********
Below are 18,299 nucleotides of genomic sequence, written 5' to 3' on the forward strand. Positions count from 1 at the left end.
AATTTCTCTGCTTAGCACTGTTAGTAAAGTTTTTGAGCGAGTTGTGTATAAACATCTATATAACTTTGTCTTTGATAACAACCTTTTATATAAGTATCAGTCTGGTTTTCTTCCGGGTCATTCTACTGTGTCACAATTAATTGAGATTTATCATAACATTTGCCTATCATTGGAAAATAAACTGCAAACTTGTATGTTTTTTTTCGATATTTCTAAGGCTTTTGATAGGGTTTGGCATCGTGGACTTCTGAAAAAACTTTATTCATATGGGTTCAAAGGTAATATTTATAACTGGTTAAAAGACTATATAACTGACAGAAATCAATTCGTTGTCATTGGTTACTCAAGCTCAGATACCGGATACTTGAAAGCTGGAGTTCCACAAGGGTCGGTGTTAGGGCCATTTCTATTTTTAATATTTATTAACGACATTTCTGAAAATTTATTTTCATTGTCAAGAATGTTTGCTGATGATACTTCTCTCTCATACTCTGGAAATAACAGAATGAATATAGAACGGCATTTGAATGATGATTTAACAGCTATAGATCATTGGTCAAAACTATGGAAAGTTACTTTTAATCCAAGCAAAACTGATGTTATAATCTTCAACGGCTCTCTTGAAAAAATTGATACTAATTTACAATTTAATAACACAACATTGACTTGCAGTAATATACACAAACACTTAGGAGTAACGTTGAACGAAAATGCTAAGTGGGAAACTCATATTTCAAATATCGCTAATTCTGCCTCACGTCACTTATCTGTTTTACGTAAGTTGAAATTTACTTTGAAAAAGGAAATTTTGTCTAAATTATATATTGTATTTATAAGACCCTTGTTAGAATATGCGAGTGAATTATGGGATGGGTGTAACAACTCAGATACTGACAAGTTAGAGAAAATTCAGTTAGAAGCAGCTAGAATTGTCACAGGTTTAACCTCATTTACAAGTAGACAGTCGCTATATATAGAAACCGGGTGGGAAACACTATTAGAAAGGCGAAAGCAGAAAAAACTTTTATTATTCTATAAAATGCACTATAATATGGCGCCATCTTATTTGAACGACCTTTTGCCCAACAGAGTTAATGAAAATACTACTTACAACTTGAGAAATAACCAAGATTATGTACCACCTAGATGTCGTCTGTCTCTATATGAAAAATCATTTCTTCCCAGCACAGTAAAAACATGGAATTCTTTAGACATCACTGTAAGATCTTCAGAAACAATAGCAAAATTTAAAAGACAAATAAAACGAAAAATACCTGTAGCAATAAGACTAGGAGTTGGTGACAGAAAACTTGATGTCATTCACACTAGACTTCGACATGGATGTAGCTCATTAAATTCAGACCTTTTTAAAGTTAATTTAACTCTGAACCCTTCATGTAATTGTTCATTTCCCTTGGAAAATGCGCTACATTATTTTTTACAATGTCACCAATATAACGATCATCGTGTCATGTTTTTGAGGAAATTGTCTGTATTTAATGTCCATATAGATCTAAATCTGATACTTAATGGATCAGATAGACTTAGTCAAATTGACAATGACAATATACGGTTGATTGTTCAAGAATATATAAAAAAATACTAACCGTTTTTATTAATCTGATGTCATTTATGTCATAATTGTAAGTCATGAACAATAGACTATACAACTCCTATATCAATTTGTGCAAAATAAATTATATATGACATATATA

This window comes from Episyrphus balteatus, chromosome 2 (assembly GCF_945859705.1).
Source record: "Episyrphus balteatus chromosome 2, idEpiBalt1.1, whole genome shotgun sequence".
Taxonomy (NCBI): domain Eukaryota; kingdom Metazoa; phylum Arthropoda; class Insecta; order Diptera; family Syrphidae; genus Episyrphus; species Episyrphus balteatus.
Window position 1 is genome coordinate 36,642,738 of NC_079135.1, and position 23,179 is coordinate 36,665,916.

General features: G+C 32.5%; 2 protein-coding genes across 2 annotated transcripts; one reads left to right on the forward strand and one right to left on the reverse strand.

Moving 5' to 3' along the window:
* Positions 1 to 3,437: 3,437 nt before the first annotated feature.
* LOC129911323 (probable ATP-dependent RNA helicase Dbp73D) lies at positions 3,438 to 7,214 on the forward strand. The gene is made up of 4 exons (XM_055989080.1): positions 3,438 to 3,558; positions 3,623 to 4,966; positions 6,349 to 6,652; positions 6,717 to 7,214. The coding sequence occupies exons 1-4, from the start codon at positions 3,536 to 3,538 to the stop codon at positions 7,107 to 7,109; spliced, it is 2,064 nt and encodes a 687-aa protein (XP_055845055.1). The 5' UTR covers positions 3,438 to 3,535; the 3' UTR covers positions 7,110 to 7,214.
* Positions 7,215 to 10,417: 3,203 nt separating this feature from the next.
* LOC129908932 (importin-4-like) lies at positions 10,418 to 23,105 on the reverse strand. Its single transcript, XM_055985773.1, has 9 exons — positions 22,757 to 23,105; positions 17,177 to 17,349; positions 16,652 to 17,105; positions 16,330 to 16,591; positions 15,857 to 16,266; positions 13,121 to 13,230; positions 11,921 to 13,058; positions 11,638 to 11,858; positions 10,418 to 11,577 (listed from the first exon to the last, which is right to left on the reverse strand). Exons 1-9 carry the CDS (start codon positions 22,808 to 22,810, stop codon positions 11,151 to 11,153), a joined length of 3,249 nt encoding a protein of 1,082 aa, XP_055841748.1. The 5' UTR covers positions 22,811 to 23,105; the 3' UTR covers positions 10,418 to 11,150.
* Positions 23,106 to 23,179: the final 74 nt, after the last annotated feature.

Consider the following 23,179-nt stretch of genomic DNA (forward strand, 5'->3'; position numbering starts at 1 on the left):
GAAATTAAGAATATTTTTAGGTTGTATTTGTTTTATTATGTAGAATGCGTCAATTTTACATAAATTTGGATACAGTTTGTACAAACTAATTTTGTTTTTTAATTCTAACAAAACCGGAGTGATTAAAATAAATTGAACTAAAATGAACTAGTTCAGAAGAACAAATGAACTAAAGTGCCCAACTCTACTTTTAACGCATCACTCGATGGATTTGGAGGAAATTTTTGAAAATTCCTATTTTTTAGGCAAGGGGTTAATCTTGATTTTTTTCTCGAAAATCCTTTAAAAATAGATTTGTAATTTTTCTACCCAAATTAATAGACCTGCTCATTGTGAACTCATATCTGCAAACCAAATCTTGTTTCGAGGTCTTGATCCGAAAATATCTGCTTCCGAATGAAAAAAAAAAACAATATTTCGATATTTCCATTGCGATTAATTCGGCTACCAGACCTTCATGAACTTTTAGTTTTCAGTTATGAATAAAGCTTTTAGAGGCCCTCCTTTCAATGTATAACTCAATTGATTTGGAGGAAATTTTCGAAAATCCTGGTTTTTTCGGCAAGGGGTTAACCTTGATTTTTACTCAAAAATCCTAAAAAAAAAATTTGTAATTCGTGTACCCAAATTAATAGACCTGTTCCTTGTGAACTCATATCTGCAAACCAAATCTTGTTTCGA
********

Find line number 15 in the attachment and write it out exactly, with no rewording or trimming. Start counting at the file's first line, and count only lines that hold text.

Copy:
GAAATTAAGAATATTTTTAGGTTGTATTTGTTTTATTATGTAGAATGCGTCAATTTTACATAAATTTGGATACAGTTTGTACAAACTAATTTTGTTTTTTAATTCTAACAAAACCGGAGTGATTAAAATAAATTGAACTAAAATGAACTAGTTCAGAAGAACAAATGAACTAAAGTGCCCAACTCTACTTTTAACGCATCACTCGATGGATTTGGAGGAAATTTTTGAAAATTCCTATTTTTTAGGCAAGGGGTTAATCTTGATTTTTTTCTCGAAAATCCTTTAAAAATAGATTTGTAATTTTTCTACCCAAATTAATAGACCTGCTCATTGTGAACTCATATCTGCAAACCAAATCTTGTTTCGAGGTCTTGATCCGAAAATATCTGCTTCCGAATGAAAAAAAAAAACAATATTTCGATATTTCCATTGCGATTAATTCGGCTACCAGACCTTCATGAACTTTTAGTTTTCAGTTATGAATAAAGCTTTTAGAGGCCCTCCTTTCAATGTATAACTCAATTGATTTGGAGGAAATTTTCGAAAATCCTGGTTTTTTCGGCAAGGGGTTAACCTTGATTTTTACTCAAAAATCCTAAAAAAAAAATTTGTAATTCGTGTACCCAAATTAATAGACCTGTTCCTTGTGAACTCATATCTGCAAACCAAATCTTGTTTCGA